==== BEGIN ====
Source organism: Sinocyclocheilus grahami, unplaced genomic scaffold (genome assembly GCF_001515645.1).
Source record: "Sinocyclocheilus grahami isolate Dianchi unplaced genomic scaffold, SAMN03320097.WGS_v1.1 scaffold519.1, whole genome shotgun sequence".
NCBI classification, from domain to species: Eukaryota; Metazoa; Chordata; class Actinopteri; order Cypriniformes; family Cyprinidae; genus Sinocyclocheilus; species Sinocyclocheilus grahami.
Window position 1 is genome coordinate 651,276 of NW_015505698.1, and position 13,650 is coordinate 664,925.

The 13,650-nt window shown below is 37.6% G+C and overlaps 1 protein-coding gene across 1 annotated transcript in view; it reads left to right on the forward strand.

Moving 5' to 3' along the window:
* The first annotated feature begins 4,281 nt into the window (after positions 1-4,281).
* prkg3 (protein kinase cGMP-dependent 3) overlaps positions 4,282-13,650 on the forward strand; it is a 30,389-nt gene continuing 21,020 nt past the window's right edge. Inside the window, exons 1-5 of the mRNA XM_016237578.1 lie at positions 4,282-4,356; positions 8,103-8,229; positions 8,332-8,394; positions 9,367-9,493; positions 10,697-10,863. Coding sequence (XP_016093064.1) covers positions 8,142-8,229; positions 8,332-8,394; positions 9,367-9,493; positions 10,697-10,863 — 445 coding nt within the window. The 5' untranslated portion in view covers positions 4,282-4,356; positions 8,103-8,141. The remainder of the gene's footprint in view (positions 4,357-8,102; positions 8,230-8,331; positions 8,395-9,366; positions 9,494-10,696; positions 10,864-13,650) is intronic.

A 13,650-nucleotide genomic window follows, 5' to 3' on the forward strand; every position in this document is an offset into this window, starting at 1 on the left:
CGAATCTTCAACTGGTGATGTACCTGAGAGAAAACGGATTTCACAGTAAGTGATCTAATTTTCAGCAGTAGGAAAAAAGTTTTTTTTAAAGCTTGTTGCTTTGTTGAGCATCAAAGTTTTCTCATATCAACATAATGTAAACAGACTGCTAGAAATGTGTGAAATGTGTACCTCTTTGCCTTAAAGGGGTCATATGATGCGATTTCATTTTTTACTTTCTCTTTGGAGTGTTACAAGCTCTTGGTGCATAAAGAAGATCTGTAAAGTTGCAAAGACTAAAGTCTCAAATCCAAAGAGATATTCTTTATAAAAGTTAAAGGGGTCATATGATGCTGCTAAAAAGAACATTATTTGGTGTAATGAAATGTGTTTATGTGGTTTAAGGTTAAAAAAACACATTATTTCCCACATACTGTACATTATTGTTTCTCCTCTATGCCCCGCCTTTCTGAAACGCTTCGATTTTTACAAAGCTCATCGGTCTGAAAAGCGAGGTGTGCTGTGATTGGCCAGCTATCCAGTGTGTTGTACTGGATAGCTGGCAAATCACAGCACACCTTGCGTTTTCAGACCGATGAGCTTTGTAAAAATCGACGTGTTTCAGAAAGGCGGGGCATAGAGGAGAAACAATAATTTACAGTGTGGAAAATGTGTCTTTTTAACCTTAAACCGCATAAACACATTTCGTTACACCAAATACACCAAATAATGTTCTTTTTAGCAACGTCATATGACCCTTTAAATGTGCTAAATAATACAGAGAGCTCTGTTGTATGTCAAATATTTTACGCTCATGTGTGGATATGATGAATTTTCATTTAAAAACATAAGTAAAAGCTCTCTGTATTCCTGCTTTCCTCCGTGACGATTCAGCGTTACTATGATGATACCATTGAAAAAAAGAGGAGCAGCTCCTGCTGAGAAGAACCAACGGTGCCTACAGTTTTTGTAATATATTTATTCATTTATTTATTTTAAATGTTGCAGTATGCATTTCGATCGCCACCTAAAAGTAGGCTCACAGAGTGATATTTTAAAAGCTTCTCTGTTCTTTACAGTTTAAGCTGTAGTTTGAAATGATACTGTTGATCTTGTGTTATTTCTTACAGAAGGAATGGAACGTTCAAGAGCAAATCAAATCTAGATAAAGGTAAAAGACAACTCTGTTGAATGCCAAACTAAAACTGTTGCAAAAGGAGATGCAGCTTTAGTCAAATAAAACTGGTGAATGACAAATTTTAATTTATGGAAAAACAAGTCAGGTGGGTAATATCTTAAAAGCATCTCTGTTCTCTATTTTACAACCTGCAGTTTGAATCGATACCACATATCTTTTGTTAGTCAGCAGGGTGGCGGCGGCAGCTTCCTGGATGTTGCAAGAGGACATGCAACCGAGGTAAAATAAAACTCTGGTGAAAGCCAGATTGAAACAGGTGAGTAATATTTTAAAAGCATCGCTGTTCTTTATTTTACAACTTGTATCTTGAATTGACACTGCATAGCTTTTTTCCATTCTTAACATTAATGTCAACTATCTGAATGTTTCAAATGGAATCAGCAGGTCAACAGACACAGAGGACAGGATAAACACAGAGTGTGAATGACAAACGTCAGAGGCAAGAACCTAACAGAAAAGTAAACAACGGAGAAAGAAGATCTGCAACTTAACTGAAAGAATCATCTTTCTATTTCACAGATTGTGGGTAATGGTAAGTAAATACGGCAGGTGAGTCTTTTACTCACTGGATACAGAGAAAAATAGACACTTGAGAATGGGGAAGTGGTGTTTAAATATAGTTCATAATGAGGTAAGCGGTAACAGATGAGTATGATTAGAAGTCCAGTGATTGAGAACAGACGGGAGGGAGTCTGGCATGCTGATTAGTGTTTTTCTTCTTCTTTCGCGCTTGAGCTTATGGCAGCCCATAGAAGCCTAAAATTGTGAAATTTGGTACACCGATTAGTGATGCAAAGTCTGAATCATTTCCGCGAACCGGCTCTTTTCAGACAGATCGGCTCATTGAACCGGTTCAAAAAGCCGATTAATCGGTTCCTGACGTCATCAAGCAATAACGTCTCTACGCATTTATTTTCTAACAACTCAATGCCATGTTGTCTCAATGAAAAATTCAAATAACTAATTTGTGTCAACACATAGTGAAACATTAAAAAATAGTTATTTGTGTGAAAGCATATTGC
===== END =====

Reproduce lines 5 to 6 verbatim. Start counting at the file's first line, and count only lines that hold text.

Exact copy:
The 13,650-nt window shown below is 37.6% G+C and overlaps 1 protein-coding gene across 1 annotated transcript in view; it reads left to right on the forward strand.

Moving 5' to 3' along the window: